Source:Biomass and Bioenergy, Volume 109 Author(s): Ahmed M. Salem, Manosh C. Paul A kinetic model was built to estimate the optimum working parameters of a downdraft gasifier, in which a set of chemical kinetics at each zone of the gasifier was described. The model deals with a wide range of biomass types with elemental composition ranges of (38
February 2018
Sensitivity of short rotation poplar coppice biomass productivity to the throughfall reduction Estimating future drought impacts
Publication date: February 2018
Source:Biomass and Bioenergy, Volume 109 Author(s): Mat
February 2018
Antagonistic effects on biogas and methane output when co-digesting cattle and pig slurries with grass silage in in vitro batch anaerobic digestion
Publication date: February 2018
Source:Biomass and Bioenergy, Volume 109 Author(s): H. Himanshu, J.D. Murphy, J. Grant, P. O'Kiely Anaerobic co-digestion of contrasting substrates can result in synergistic or antagonistic effects on methanogenesis. Biogas and methane yields of the mixtures of cattle slurry (CS1 and CS2) or pig slurry with grass silages (GS1 and GS2) were measured using in vitro anaerobic batch digesters, and synergistic and antagonistic effects were investigated. Slurries and silages were incubated as individual substrates or as part of binary mixtures (slurry:silage mass ratios of volatile solids (VS) of 1:0, 0.75:0.25, 0.5:0.5, 0.75:0.25 and 0:1). The biogas yields of CS1, CS2, pig slurry, GS1 and GS2 were 405.9, 380.4, 550.8, 673.7 and 610.6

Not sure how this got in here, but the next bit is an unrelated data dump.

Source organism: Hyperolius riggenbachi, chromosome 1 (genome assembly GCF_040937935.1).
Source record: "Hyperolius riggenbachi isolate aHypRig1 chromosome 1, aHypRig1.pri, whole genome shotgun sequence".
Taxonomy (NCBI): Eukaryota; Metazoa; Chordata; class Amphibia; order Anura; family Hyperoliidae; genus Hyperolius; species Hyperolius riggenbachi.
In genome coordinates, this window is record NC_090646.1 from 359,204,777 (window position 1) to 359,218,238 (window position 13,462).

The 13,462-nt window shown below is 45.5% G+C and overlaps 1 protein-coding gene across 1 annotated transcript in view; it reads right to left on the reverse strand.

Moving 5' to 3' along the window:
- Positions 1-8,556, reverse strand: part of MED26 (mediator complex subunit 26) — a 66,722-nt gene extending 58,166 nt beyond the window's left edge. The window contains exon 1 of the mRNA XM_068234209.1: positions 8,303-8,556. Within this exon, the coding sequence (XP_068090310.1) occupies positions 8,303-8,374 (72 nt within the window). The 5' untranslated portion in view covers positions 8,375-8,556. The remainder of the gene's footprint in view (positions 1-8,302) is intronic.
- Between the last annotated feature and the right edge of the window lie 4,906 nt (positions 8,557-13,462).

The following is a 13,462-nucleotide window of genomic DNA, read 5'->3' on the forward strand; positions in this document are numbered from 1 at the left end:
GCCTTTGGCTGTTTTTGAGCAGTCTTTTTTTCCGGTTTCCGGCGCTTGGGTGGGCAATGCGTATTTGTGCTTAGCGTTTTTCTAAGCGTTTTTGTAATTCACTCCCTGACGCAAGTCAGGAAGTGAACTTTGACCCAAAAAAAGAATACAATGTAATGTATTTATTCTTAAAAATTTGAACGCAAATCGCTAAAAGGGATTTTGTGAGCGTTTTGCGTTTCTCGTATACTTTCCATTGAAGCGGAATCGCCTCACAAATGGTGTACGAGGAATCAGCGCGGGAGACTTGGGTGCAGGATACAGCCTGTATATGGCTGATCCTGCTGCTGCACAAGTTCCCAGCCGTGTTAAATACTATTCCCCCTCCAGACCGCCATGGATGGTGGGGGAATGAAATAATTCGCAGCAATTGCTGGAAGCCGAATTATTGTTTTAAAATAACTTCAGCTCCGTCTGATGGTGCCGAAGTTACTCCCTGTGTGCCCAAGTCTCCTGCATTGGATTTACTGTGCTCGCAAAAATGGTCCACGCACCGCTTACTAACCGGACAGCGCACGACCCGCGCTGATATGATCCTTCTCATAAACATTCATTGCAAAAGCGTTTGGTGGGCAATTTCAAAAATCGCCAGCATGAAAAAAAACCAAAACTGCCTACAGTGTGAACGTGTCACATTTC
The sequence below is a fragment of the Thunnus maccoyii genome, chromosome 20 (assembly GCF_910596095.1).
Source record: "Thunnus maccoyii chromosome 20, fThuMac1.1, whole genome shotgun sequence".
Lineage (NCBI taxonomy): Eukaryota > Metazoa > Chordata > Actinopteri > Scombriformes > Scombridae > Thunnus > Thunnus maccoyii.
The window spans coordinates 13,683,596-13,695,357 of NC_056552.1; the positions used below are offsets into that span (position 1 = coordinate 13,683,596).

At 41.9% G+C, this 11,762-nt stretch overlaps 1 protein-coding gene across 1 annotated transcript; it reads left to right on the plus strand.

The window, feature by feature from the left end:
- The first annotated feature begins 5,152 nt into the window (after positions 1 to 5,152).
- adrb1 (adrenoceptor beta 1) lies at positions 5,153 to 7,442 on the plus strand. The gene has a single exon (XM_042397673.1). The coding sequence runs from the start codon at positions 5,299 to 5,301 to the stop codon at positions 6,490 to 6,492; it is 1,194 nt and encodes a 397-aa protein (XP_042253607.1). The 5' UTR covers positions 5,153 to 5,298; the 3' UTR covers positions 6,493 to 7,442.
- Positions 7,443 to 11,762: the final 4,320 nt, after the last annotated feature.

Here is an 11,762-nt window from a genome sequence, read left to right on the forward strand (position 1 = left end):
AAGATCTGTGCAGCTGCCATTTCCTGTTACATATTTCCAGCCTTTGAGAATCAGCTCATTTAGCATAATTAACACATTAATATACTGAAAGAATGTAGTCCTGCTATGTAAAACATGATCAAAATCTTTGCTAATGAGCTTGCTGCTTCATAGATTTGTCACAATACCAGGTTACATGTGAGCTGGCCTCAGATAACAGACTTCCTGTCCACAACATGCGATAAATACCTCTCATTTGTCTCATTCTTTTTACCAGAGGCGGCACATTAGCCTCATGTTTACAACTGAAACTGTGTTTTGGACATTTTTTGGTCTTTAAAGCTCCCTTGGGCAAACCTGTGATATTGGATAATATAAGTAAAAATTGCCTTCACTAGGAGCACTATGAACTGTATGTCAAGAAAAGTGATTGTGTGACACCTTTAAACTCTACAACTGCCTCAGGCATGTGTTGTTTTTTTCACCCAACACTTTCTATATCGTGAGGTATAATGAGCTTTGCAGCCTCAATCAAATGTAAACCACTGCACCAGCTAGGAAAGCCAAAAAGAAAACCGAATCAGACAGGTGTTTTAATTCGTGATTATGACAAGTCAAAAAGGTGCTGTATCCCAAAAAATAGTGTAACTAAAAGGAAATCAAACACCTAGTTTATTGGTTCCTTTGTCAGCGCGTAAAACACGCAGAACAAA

February 2018
Anaerobic mono-digestion of lucerne, grass and forbs Influence of species and cutting frequency
Publication date: February 2018
Source:Biomass and Bioenergy, Volume 109 Author(s): Radziah Wahid, Lu Feng, Wen-Feng Cong, Alastair James Ward, Henrik Bjarne M
February 2018
Ensuring continuous feedstock supply in agricultural residue value chains: A complex interplay of five influencing factors
Publication date: February 2018